Dear Mr Rana Sanaullah, Shahbaz Sharif and Pervez Rasheed,  I write this piece in response to your criticism over the NATO supply blockade by the Khyber Pakhtunkhwa (K-P) government. Although Pakistan Tehreek-e-Insaf (PTI) members would give complicated arguments regarding dignity, terrorism and radicalisation against your views, my focus is relatively simple. Just take a look at the picture of Nabila Rehman showing a drawing she crafted over fear of drone strikes. Nine-year-old Nabila Rehman shows her drawing on drone strikes at the start of a news conference on Capitol Hill in Washington on Tuesday. Photo: Reuters Gentlemen, I do not know if drones kill terrorists. I ...

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Before blocking NATO supplies, take a look at the repercussions for Pakistan’s economy!

In an interview with a journalist, Akram Durrani of Jamiat Ulema-Islam-Fazal (JUI-F), who was the former Chief Minister of Khyber-Pakhtunkhwa (KPK) portrayed his plans for economic development as: “We believe that God prearranged food and clothing for every man, which He created. If we give up the ways of God and devise our own solutions to perceived problems, we may land in trouble.” The policy pursued by Pakistan Tehreek-e-Insaf (PTI) and Jamaat-e-Islami (JI) towards the drones strike is very much in procession with that of Akram Durrani’s. It is true that God feeds every mouth on the planet but it is also true ...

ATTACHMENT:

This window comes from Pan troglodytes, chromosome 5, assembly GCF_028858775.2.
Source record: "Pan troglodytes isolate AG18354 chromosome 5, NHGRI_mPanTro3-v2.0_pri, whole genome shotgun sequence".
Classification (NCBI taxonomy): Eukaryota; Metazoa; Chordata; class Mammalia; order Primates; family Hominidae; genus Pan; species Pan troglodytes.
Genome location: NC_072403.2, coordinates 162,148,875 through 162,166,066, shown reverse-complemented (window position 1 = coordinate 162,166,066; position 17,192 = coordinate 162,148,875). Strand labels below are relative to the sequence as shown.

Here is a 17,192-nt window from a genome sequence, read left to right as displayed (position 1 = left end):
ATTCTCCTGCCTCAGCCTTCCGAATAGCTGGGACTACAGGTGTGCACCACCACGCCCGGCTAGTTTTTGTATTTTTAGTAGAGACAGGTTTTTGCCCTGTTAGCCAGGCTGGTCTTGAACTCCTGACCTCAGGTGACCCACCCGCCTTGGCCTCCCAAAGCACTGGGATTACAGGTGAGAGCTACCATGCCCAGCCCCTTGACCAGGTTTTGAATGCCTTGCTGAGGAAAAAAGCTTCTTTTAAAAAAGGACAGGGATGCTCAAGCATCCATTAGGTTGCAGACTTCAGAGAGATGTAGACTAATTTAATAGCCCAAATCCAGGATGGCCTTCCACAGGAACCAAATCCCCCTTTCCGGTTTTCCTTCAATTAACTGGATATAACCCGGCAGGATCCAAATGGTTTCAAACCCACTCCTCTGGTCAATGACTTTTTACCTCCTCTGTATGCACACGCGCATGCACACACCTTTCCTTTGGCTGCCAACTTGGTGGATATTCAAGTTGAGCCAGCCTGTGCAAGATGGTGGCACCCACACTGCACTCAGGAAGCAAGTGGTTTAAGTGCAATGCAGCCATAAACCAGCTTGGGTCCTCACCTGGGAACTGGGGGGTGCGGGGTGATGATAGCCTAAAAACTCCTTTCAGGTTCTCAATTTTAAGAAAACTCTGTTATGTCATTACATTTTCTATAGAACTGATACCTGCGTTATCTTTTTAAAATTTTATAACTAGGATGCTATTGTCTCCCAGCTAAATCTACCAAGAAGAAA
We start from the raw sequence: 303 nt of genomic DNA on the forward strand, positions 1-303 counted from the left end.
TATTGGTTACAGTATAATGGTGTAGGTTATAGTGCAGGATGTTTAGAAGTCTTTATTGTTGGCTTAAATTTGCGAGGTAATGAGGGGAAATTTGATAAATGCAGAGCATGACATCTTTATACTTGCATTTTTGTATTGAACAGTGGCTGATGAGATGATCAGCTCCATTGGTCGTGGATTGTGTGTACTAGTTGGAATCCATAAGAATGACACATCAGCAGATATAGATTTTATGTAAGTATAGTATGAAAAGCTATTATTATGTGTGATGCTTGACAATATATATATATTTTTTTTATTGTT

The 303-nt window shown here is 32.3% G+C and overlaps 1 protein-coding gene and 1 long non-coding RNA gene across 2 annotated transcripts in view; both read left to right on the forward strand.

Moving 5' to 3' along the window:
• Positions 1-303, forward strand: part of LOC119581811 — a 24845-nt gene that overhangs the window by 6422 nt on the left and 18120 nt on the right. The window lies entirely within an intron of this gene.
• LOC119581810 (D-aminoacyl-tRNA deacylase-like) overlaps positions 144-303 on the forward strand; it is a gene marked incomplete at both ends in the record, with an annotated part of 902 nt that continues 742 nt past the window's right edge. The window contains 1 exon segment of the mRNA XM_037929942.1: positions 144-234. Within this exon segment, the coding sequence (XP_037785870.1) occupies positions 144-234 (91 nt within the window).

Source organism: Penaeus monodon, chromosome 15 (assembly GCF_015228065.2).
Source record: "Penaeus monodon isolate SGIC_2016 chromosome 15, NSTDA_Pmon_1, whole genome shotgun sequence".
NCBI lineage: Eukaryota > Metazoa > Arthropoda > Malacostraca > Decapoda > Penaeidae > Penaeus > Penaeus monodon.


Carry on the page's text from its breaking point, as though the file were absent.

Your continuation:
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Don’t blame Imran Khan for your own mistakes!

Imran Khan seems to have become a lightning rod for mass criticism. Aisha Ghumman’s recent blog is yet another addition to an already overflowing list of complaints against Imran Khan. In a nutshell, she questions his promises spouted during the May 2013 elections, labels him and his tactics a failure, and demands his resignation from the party. Ironically, it is the attitude of the author and not that of Imran Khan which is more reflective of why we have refused to see meaningful political change in the country. Students of philosophy and Greek mythology are familiar with Sisyphus. He was a king but his actions ...